The Environmental Justice Foundation (EJF) and Hen Mpoano, implementing partners of the “Far Dwuma Nkodo” project have carried out extensive mapping on fish landing sites along the coast of Central, Greater Accra and Volta regions.
The move is to help support spatial planning and secure the landing sites for fishing communities in the context of coastal development.
Mr Socrates Segbor, the Fisheries Programmes Manager of EJF, said the project would address aspects of governance such as how to ensure access to fishing grounds and landing sites for small scale fishers in the face of competing priorities.
So far, 15 landing site maps have been sampled and composed into billboards with eight by four feet dimensions across 15 landing sites in the three beneficiary regions.
The maps were done after engagement with the chief fisherman and the Traditional Council with a land lease agreement signed, boundaries verified, site plan produced, indenture prepared detailing the size and use of the land for fishing related purposes.
Additionally, a short guidance document has also been prepared to explain the registration process and disseminated to traditional authorities, chief fishermen and fisher-folks to assist in securing landing sites.
Mr Segbor said a signed indenture was handed over to the British Komenda Community and fisher-folks as a proof of ownership.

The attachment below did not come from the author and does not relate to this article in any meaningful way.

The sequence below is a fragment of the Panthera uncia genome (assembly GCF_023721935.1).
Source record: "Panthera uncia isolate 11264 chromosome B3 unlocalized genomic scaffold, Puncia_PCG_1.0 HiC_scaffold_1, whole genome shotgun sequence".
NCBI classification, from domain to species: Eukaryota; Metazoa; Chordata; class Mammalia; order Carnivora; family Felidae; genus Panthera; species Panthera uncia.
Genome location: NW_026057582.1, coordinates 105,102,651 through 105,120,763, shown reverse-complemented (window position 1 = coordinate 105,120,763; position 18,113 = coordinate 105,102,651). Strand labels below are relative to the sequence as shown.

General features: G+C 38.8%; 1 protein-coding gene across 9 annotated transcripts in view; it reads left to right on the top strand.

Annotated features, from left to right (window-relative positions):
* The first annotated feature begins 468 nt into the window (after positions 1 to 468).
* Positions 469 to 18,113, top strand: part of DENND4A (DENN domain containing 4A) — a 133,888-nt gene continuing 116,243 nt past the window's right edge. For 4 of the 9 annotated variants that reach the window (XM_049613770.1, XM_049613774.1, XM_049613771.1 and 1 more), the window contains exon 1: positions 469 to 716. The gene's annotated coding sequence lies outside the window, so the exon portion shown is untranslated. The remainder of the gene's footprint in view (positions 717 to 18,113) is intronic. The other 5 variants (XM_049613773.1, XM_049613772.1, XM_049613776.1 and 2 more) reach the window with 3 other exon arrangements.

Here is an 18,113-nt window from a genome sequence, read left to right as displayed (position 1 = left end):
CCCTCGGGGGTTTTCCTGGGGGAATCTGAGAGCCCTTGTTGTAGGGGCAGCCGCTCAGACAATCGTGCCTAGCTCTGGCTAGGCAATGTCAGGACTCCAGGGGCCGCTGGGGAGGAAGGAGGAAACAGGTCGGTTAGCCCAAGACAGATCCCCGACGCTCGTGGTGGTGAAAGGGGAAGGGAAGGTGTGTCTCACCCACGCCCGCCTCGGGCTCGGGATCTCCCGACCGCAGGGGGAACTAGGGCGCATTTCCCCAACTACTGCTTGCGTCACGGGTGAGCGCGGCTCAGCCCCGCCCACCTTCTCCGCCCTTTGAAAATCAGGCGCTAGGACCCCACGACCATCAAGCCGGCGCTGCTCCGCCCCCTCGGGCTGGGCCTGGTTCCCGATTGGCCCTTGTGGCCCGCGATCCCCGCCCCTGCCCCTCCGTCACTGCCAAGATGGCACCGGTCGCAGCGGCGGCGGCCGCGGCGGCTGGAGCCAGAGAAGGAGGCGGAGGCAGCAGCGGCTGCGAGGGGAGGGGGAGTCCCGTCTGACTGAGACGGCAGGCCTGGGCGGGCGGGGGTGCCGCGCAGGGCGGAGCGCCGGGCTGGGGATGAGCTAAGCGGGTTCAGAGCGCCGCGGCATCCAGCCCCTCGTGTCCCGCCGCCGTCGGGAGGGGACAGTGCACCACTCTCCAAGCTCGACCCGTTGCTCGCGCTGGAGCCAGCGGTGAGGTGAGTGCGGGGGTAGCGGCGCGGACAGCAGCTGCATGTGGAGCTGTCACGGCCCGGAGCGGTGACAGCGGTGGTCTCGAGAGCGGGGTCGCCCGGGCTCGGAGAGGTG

He said British Komenda was selected as the case study for the pilot project due to potential threats arising from planned works under the sea defense and Erosion project and associated tourism and other development, which may compete with existing usage of the beach front.
The Far Dwuma Nkodo project, he said was promoting the implementation of international best practices for securing tenure rights and access to resources for artisanal fishers enshrined in the UN FAO’s Voluntary Guidelines on Responsible Governance of Tenure of Land, Fisheries and Forest in the context of national food security.
He said the project would continue to build the capacities of community leaders to advocate for their informal yet legitimate tenure rights in accordance with the Voluntary Guidelines on the Responsible Governance of Tenure where securing landing sites through formal land registration may not be feasible.
Mr Roberto Schiliro, Team Leader and Head of the Sector Infrastructure and Sustainable Development Section, EU Delegation in Ghana, expressed satisfaction with the progress of the project.
He said coastal development on landing sites often prevented fishers from accessing fishing grounds that were crucial to their viability, presenting serious infringement on their legitimate tenure rights.
The Far Ndwuma Nkodo project has, since 2017, been working to secure greater environmental sustainability and social equity in Ghana’s fisheries sector by building capacities of fishing communities in the sustainable management of their resources and supporting efforts to reduce illegal fishing.